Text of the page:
KOK Edit: Your favorite copyeditor since 1984(SM)
KOK Edit: your favorite copyeditor since 1984(SM) KOK Edit: your favorite copyeditor since 1984(SM) Katharine O'Moore Klopf
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Wednesday, May 31, 2017

What Editors Do

I'm a published chapter author!

Editor Peter Ginna put together a book commissioned by the University of Chicago Press: What Editors Do: The Art, Craft, and Business of Book Editing.


And I was asked to write the chapter on what it is that freelance editors do, how they come to be self-employed, and what professional and business issues they must deal with. Take a look at page 2 of the table of contents to see the listing for chapter 24, which is mine. (Click on the photos to enlarge them.) I hope all of you self-employed editors feel, when you read my chapter, that I have represented us well.


Some very cool people whom I admire also contributed chapters, including Scott Norton, who wrote the book Developmental Editing: A Handbook for Freelancers, Authors, and Publishers; the Carol Fisher Saller​, who wrote the book The Subversive Copy Editor; and Jane Friedman.

As Peter says in his most recent blog post, the book was written because

It seems ironic that for those who are interested in going into the book business, or those outside it who want to understand it, there is a dearth of published guidance about how editors do what they do, or why, or what constitutes best practices in editing. There are a few very good exceptions to that statement, most notably the late Gerald Gross's essay collection Editors on Editing, first published in 1962, updated twice since, and still in print. I read the second edition avidly when I got into publishing in the early 1980s, and it is still well worth reading, with contributions from many accomplished (in some cases legendary) editors. But EoE was last updated in the early 90s, before Amazon and the internet, among other factors, transformed the industry. It was long past time for another crack at the subject.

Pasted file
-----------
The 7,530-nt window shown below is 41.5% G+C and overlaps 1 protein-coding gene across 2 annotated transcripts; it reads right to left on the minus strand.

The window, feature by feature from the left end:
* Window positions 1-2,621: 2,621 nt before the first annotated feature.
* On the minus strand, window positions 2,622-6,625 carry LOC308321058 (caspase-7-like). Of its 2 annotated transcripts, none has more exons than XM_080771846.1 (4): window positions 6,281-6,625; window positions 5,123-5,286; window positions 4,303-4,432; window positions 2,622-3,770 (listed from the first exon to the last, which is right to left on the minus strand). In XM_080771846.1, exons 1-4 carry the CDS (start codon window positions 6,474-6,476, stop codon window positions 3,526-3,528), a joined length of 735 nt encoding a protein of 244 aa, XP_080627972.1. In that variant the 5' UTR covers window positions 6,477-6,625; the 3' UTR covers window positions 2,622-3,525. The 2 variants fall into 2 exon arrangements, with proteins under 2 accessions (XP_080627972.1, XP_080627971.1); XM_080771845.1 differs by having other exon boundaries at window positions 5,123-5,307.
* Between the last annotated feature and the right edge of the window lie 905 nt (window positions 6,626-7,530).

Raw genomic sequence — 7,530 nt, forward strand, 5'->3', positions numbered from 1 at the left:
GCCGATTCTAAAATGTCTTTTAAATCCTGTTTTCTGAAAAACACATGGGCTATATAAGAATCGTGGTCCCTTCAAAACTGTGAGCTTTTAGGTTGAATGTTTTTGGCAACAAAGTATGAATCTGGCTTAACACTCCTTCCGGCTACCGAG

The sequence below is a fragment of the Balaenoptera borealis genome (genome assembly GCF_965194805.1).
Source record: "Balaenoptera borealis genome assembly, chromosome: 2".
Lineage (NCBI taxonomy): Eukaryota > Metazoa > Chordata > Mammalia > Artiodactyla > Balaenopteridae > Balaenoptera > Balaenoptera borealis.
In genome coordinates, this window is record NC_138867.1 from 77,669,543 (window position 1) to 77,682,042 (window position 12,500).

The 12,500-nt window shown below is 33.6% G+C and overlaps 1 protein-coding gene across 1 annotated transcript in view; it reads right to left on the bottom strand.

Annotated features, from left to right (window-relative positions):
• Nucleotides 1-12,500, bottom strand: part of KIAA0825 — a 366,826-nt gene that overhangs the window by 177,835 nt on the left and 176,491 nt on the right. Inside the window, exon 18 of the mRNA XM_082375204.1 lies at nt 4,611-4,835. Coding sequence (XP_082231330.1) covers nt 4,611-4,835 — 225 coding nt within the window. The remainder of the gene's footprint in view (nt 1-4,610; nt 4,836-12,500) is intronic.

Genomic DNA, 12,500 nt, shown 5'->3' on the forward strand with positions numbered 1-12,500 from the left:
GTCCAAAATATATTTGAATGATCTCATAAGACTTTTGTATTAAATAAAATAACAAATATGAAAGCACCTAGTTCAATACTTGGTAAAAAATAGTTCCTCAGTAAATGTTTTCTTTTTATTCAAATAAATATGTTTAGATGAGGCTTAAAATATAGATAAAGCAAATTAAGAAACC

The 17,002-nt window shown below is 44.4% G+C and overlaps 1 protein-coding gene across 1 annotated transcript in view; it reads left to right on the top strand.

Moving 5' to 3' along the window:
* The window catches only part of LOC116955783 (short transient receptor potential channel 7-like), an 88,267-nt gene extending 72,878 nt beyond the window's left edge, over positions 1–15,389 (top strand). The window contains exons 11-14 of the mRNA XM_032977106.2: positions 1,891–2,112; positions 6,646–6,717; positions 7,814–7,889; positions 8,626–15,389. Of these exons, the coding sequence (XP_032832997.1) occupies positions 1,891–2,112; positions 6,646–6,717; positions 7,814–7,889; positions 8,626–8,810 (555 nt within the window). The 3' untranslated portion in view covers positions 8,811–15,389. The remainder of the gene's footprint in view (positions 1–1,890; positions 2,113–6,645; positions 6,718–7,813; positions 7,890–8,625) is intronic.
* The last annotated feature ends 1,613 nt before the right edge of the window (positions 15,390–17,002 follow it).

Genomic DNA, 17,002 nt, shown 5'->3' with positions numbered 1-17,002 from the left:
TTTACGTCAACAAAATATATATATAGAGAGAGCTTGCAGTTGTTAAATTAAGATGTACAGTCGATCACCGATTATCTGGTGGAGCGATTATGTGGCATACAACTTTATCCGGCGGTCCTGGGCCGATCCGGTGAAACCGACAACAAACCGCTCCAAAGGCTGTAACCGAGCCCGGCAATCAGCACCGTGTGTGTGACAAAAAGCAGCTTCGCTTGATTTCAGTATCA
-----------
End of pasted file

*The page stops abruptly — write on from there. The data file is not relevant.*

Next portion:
You are invited to preorder the book now; it will be available in September. It will come out first in paperback and hardcover, and then there will be an e-book version later.

Friday, May 05, 2017

Why Editors Don't Work for Free

Would you ask a computer repair technician or a real estate agent to work for free? Of course not. Then why would you ask an editor to work for free? Editing isn't a hobby or a cause; it's a profession that requires training.

But maybe you don't know what editing entails. Maybe you think anyone can do it because it's just like reading for pleasure (hint: it's not!), so you think it should be done for free. Here are links to articles and blog posts about what thorough work editing really is:


And here are links to blog posts about the training and continuing professional development necessary to be an editor:



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